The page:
# Lab 2 report

```Justus-Liebig-Universit&auml;t
II. Physikalisches Institute
Version 1.0
Last Revision 2009-07-12
Author: Ming Liu
Technische Informatik (SS2009)
Lab2
Finite State Machines (FSM)
Name:
Date of Submission:
Date of Approval:
Assistant:
1. Introduction
The goal of this lab is to familiarize the students with designing sequential circuits especially finite state
machines (FSM). From this lab, students are expected to obtain the capability of modeling real-world
events with FSMs, drawing state transition diagrams, designing next-state logics as well as sequential
state transition circuits.
In the design process, students are required to model with FSMs, code in VHDL, simulate with Modelsim
and finally verify on the board with peripherals.
2. Preparations
Self-preparation after lectures is necessary to arrive at a good result with a happy lab time. Students are
suggested:
 To review the lecture slides and get familiar with FSMs.
 To understand the example in lecture slides on how to draw state transition diagrams.
 To understand and grasp the approach to describe FSMs in VHDL.
 To further get familiar with relevant softwares for simulation and implementation.
3. Lab
In the following lab items, students are expected to design a coded lock. It might be a challenge, but with
a lot of fun.
Event description: Code locks are practical things in our daily life. For security reasons, only the persons
who know the password and can correctly input the password, are able to open the lock and get access. In
this lab, we will design a simplified coded lock on the development board.
Implementation on boards: To simplify the design, we do not use the buttons, but use the switches as the
input keyboard. On the board, we have four switches named SW0 – SW3. They stand for four numbers 0
– 3 as inputs. In this lab, we will design a four-digit coded lock. Users input from 0 to 3 digit by digit, and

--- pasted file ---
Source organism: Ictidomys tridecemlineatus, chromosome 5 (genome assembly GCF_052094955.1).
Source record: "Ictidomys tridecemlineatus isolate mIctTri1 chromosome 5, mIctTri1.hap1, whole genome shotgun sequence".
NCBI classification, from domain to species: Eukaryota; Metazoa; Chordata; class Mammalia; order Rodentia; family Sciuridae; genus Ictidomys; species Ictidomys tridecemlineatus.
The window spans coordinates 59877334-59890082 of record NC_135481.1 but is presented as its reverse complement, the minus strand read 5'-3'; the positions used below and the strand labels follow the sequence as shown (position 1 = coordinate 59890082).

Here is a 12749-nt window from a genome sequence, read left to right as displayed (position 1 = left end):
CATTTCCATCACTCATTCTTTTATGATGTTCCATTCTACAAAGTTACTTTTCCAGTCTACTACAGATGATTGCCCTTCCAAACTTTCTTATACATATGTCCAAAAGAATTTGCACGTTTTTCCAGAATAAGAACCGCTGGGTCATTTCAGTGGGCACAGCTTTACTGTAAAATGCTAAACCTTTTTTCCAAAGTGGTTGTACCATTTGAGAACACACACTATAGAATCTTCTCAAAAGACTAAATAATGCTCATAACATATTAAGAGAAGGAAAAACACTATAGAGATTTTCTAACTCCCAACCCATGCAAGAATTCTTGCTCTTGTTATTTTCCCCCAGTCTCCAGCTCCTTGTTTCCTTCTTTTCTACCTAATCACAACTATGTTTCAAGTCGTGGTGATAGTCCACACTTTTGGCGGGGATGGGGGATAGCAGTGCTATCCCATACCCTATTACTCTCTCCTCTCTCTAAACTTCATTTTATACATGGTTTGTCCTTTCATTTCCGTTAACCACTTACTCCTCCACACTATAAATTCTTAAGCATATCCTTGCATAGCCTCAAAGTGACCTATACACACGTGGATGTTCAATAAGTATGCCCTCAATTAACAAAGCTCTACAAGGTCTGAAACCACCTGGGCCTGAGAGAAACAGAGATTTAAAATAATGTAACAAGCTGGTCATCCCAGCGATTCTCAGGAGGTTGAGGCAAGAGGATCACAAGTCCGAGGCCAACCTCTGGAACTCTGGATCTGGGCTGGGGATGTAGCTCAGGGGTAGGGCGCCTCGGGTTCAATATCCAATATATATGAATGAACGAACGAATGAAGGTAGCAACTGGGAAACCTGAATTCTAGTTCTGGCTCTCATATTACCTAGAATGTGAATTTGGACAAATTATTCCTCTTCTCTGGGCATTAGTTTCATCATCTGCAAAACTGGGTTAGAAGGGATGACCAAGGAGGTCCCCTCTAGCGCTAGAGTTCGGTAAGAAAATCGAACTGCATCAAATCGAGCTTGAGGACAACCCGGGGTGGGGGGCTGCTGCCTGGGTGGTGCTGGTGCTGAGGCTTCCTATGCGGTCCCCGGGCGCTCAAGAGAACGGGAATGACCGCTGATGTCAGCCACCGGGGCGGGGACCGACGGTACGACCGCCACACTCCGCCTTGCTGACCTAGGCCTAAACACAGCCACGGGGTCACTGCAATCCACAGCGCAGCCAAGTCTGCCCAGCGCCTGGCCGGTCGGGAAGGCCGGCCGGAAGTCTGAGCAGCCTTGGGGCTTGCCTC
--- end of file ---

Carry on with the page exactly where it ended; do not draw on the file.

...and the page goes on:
after they have enabled all 4 digits in a correct sequence, the lock can be opened. Otherwise it keeps
locked, or even may generate a warning for illegal operations. In this lab, we fix the password (the
sequence to enable four switches) as 3-1-2-0.
To represent whether the lock is opened or not, we will use one LED to represent the status. On the board,
LD0 is the output sign. When correctly coded, the lock is opened and LD0 will be on. Otherwise it keeps
off.
The lock has also one reset input, which is used to reinitialize the state when users notice the wrong code
that they input or users want to lock it again after the lock is opened. You may freely choose any rest
switch or button for the reset pin.
Additional functions are also preferred in the lab, such as the generation of warning signals after 3-times
wrong inputs, adjustable passwords, etc.. Bonus of 10% for each additional function will be given if they
are checked to be correct.
Students may choose freely Mealy machine or Moore machine to model the coded lock. Both are possible
to describe the event, if a correct state transition diagram may be obtained.
Questions:
1. Which state machine type are you using, Mealy or Moore?
2. State transition diagram (refer to the lecture slides as examples):
3. Modelsim simulation waveform: (It would be nice if you verify your design with simulation before real
implementation on the board, because simulation is more convenient to find out the design bug and
modify. If you can provide the simulation screen captures to demonstrate the correct functionality of your
design, bonus of 10% will be given. )
4. Hardware Implementation and On-board Verification